In a normal year, yesterday would have been the day in the semester when the students in Digital History would present their projects to an audience at the History and American Studies Department Spring Symposium. This is a tradition that began back in 2008 with the first iteration of the class. It was an amazing debut of digital history projects during a day which previously had been reserved for presentations of 30-40 page research papers. It was an important moment for digital history projects in the department and has continued to be a wonderful moment for the students, their friends, faculty, staff, and project partners.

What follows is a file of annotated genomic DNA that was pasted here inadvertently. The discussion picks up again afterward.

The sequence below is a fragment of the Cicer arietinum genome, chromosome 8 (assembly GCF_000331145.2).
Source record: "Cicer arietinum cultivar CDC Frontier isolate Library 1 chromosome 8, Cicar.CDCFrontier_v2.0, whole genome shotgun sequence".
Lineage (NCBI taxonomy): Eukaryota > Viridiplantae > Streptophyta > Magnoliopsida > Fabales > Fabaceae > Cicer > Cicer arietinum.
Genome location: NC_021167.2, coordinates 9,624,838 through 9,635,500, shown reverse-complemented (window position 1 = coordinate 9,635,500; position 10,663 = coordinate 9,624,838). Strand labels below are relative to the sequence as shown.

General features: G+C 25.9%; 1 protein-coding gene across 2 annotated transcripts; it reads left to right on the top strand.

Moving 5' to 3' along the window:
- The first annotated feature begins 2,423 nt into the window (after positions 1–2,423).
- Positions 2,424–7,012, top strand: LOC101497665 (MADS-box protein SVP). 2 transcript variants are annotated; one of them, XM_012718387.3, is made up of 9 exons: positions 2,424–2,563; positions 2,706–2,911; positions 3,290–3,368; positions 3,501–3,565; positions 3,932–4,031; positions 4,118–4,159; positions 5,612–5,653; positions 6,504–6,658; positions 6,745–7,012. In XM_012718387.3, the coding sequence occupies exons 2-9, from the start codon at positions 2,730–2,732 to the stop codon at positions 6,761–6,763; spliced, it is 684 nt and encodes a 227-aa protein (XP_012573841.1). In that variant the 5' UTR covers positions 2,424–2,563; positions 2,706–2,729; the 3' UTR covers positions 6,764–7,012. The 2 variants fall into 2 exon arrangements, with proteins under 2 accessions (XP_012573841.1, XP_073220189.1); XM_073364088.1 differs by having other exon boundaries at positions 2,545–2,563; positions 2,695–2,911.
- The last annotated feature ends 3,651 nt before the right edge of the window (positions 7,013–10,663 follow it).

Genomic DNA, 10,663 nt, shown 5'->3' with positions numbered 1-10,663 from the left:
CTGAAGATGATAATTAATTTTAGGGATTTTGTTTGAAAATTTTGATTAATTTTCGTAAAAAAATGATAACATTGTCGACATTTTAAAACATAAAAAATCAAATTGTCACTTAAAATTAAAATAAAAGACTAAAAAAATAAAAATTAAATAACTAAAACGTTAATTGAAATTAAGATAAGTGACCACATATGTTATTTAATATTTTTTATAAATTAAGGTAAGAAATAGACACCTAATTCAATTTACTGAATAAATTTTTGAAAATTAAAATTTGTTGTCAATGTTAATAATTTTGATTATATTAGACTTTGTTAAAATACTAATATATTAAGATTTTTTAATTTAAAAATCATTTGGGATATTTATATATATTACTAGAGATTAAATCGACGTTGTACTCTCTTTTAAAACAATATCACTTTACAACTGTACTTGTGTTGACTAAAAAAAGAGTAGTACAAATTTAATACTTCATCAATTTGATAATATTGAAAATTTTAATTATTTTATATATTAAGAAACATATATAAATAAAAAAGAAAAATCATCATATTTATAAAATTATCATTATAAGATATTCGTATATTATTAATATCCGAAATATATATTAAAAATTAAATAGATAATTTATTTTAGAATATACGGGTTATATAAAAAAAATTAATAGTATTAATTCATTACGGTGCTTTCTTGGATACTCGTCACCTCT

I’m sorry we won’t be able to do that public in-person presentation this year. Nothing about this semester has been normal, but I am happy to share the projects and the students’ presentations on them once again. I am incredibly proud of their work, even as they were pulled away from each other and away from some of the original sources they were working with to digitize, analyze, and share.
I encourage you to check out each of the presentations and the Digital Public History sites that students created this semester.